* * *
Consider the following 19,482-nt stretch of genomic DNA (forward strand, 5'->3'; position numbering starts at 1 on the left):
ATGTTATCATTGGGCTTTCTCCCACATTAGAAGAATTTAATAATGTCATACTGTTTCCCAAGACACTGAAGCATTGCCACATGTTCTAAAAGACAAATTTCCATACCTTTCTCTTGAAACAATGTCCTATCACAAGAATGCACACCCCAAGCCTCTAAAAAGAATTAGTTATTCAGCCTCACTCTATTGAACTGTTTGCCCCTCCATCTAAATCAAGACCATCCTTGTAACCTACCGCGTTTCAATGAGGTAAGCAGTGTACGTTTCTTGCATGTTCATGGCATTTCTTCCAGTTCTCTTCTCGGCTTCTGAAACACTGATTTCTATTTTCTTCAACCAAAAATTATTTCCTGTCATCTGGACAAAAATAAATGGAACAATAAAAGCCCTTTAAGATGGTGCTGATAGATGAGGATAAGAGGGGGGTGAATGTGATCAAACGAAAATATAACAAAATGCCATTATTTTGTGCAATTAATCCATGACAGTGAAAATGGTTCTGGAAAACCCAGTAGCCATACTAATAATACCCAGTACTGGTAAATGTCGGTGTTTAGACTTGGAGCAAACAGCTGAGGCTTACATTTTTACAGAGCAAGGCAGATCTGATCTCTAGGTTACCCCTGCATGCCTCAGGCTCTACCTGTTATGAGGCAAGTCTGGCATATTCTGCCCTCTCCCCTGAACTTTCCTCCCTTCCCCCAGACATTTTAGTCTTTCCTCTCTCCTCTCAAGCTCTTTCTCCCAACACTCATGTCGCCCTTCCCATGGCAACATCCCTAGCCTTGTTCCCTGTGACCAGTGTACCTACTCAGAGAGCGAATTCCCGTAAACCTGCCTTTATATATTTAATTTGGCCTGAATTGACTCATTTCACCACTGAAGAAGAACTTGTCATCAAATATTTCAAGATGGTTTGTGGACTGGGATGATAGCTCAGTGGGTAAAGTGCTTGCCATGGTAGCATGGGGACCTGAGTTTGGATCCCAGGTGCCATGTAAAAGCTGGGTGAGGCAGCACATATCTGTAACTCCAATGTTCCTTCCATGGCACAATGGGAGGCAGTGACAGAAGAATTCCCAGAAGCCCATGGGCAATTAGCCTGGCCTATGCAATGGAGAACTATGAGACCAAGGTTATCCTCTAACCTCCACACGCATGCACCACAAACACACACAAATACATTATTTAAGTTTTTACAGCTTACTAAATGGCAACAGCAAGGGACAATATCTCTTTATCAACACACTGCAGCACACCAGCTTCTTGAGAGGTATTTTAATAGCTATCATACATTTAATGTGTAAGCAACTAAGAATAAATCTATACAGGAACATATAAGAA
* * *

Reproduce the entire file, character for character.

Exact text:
Consider the following 19,482-nt stretch of genomic DNA (forward strand, 5'->3'; position numbering starts at 1 on the left):
ATGTTATCATTGGGCTTTCTCCCACATTAGAAGAATTTAATAATGTCATACTGTTTCCCAAGACACTGAAGCATTGCCACATGTTCTAAAAGACAAATTTCCATACCTTTCTCTTGAAACAATGTCCTATCACAAGAATGCACACCCCAAGCCTCTAAAAAGAATTAGTTATTCAGCCTCACTCTATTGAACTGTTTGCCCCTCCATCTAAATCAAGACCATCCTTGTAACCTACCGCGTTTCAATGAGGTAAGCAGTGTACGTTTCTTGCATGTTCATGGCATTTCTTCCAGTTCTCTTCTCGGCTTCTGAAACACTGATTTCTATTTTCTTCAACCAAAAATTATTTCCTGTCATCTGGACAAAAATAAATGGAACAATAAAAGCCCTTTAAGATGGTGCTGATAGATGAGGATAAGAGGGGGGTGAATGTGATCAAACGAAAATATAACAAAATGCCATTATTTTGTGCAATTAATCCATGACAGTGAAAATGGTTCTGGAAAACCCAGTAGCCATACTAATAATACCCAGTACTGGTAAATGTCGGTGTTTAGACTTGGAGCAAACAGCTGAGGCTTACATTTTTACAGAGCAAGGCAGATCTGATCTCTAGGTTACCCCTGCATGCCTCAGGCTCTACCTGTTATGAGGCAAGTCTGGCATATTCTGCCCTCTCCCCTGAACTTTCCTCCCTTCCCCCAGACATTTTAGTCTTTCCTCTCTCCTCTCAAGCTCTTTCTCCCAACACTCATGTCGCCCTTCCCATGGCAACATCCCTAGCCTTGTTCCCTGTGACCAGTGTACCTACTCAGAGAGCGAATTCCCGTAAACCTGCCTTTATATATTTAATTTGGCCTGAATTGACTCATTTCACCACTGAAGAAGAACTTGTCATCAAATATTTCAAGATGGTTTGTGGACTGGGATGATAGCTCAGTGGGTAAAGTGCTTGCCATGGTAGCATGGGGACCTGAGTTTGGATCCCAGGTGCCATGTAAAAGCTGGGTGAGGCAGCACATATCTGTAACTCCAATGTTCCTTCCATGGCACAATGGGAGGCAGTGACAGAAGAATTCCCAGAAGCCCATGGGCAATTAGCCTGGCCTATGCAATGGAGAACTATGAGACCAAGGTTATCCTCTAACCTCCACACGCATGCACCACAAACACACACAAATACATTATTTAAGTTTTTACAGCTTACTAAATGGCAACAGCAAGGGACAATATCTCTTTATCAACACACTGCAGCACACCAGCTTCTTGAGAGGTATTTTAATAGCTATCATACATTTAATGTGTAAGCAACTAAGAATAAATCTATACAGGAACATATAAGAA